For full text of this article, visit Why John Kerry Must Listen to China’s Social Web – Anka Lee and David Wertime – The Atlantic.

 

The Privacy Legal Implications of Big Data: A Primer

By David Navetta, Information Law Group, February 12, 2013

By now many lawyers and business managers have heard of the term “Big Data,” but many may not understand exactly what it refers to, and still more likely do not know how it will impact their clients and business or perhaps it already is. Big Data is everywhere quite literally. …

The potential uses and benefits of Big Data are endless. Unfortunately, Big Data also poses some risk to both the companies seeking to unlock its potential, and the individuals whose information is now continuously being collected, combined, mined, analyzed, disclosed and acted upon. This post explores the concept of Big Data and some of the privacy-related legal issues and risks associated with it.

For full text of this legal discussion, please visit The Privacy Legal Implications of Big Data: A Primer | InfoLawGroup.

 

Next generation Total Information Awareness? Software tracks people’s movements and behavior with social media

Software that tracks people on social media created by defence firm, by Ryan Gallagher, The Guardian, Feb 10, 2013

A multinational security firm has secretly developed software [named RIOT, or Rapid Information Overlay Technology] capable of tracking people’s movements and predicting future behaviour by mining data from social networking websites. A video obtained by the Guardian reveals how an “extreme-scale analytics” system created by Raytheon, the world’s fifth largest defence contractor, can gather vast amounts of information about people from websites including Facebook, Twitter and Foursquare. …But the Massachusetts-based company has acknowledged the technology was shared with US government and industry as part of a joint research and development effort, in 2010, to help build a national security system capable of analysing “trillions of entities” from cyberspace. ….

For full text of the article, visit Software that tracks people on social media created by defence firm | World news | The Guardian.

 

Data-driven science is a failure of imagination

by Petr Keil, R you cereal? blog, January 2, 2012

Data-driven scientists (data miners) such as Rosling believe that data can tell a story, that observation equals information, that the best way towards scientific progress is to collect data, visualize them and analyze them (data miners are not specific about what analyze means exactly). When you listen to Rosling carefully he sometimes makes data equivalent to statistics: a scientist collects statistics. He also claims that “if we can uncover the patterns in the data then we can understand.” I know this attitude: there are massive initiatives to mobilize data, integrate data, there are methods for data assimilation and data mining, and there is an enormous field of scientific data visualization. … And they are all excited about big data: the larger is the number of observations (N) the better. Rosling is right that data are important and that science uses statistics to deal with the data. But he completely ignores the second component of statistics: hypothesis (here equivalent to model or theory). …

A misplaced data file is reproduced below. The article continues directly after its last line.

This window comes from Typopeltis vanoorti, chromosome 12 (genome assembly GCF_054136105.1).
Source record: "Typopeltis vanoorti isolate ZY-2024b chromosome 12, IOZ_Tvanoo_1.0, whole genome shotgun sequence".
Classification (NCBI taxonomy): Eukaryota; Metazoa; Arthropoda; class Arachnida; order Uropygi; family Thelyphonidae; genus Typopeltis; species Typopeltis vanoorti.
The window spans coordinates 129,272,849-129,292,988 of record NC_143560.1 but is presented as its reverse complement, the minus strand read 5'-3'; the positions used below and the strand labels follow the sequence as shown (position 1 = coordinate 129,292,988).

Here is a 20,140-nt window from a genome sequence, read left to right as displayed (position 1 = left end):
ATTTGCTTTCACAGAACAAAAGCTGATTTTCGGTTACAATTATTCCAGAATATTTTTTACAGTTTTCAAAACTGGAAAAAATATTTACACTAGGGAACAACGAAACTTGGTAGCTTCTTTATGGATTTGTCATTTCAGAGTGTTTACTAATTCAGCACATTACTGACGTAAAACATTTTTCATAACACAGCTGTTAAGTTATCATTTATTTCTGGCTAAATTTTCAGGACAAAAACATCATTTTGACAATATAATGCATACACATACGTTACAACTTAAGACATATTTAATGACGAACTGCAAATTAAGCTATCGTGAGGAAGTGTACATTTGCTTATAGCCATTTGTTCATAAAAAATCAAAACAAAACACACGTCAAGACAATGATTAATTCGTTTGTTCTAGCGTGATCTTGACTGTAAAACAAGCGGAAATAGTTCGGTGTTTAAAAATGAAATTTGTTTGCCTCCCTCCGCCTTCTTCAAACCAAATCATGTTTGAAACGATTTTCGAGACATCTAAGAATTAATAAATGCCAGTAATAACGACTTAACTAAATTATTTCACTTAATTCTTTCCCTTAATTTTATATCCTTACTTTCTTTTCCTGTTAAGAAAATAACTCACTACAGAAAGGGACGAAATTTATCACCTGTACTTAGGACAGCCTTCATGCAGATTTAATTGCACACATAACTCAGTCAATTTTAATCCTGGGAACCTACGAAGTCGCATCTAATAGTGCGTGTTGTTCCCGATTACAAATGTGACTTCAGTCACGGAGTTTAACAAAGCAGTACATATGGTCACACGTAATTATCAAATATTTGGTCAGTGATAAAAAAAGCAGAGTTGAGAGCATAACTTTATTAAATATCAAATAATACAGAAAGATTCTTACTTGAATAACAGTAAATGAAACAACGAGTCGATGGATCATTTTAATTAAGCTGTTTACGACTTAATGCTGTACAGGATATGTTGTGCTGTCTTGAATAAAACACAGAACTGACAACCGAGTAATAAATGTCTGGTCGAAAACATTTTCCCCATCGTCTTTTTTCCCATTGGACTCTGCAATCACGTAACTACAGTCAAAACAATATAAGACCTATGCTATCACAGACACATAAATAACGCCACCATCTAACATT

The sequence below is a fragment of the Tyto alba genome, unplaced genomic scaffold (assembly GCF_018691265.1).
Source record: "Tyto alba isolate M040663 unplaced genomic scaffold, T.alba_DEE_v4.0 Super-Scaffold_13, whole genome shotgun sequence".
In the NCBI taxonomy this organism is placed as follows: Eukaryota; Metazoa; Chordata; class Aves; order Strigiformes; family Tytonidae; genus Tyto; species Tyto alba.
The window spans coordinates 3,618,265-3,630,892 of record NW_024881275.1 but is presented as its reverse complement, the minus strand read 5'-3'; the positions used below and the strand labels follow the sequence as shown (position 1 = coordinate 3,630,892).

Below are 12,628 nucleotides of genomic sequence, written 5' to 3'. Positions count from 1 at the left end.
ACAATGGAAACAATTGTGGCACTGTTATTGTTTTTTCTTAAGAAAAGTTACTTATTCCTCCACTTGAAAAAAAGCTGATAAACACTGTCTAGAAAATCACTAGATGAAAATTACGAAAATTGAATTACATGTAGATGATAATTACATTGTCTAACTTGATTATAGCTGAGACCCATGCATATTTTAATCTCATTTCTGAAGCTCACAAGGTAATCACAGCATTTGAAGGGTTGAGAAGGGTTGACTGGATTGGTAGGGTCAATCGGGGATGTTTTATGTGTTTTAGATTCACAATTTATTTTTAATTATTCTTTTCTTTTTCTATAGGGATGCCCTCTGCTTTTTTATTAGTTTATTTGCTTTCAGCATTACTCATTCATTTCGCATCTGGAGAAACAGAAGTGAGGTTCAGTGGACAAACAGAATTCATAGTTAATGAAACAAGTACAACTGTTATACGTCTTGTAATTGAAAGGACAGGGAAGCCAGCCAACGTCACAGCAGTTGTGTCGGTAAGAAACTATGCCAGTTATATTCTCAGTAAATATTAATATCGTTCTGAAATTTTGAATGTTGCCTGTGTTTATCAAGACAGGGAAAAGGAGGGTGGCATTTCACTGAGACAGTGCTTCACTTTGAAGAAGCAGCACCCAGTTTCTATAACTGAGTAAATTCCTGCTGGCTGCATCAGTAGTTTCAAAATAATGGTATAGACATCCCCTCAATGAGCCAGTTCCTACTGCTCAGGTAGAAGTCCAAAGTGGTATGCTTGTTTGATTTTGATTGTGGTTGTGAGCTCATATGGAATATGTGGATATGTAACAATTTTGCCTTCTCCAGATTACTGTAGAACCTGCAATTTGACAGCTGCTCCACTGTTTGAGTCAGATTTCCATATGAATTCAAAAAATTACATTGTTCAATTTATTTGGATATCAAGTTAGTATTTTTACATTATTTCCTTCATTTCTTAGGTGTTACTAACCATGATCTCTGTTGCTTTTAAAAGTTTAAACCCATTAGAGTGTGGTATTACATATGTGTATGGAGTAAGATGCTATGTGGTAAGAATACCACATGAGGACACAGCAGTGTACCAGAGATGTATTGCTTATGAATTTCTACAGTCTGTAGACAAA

To read this article as well as the interesting debate that followed in the comments, please visit Data-driven science is a failure of imagination | R you cereal?.

 

Big data is our generation’s civil rights issue, and we don’t know it

by Alistair Croll, O’Reilly Radar, August 2, 2012

…With the new, data-is-abundant model, we collect first and ask questions later. The schema comes after the collection. Indeed, big data success stories like Splunk, Palantir, and others are prized because of their ability to make sense of content well after it’s been collected — sometimes called a schema-less query. This means we collect information long before we decide what it’s for.

And this is a dangerous thing….

via Big data is our generation’s civil rights issue, and we don’t know it – O’Reilly Radar.

Why Google Isn’t Making Us Stupid…or Smart

by Chad Wellmon, IASC: The Hedgehog Review – Volume 14, No. 1 Spring 2012

‘The history of this mutual constitution of humans and technology has been obscured as of late by the crystallization of two competing narratives about how we experience all of this information. On the one hand, there are those who claim that the digitization efforts of Google, the social-networking power of Facebook, and the era of big data in general are finally realizing that ancient dream of unifying all knowledge. … Unlike other technological innovations, like print, which was limited to the educated elite, the internet is a network of “densely interlinked Web pages, blogs, news articles and Tweets [that] are all visible to anyone and everyone.”4 Our information age is unique not only in its scale, but in its inherently open and democratic arrangement of information. … Digital technologies, claim the most optimistic among us, will deliver a universal knowledge that will make us smarter and ultimately liberate us.5 These utopic claims are related to similar visions about a trans-humanist future in which technology will overcome what were once the historical limits of humanity: physical, intellectual, and psychological. The dream is of a post-human era.6

For the full text of this substantive essay, please visit IASC: The Hedgehog Review – Volume 14, No. 1 Spring 2012 – Why Google Isn’t Making Us Stupid…or Smart – Chad Wellmon.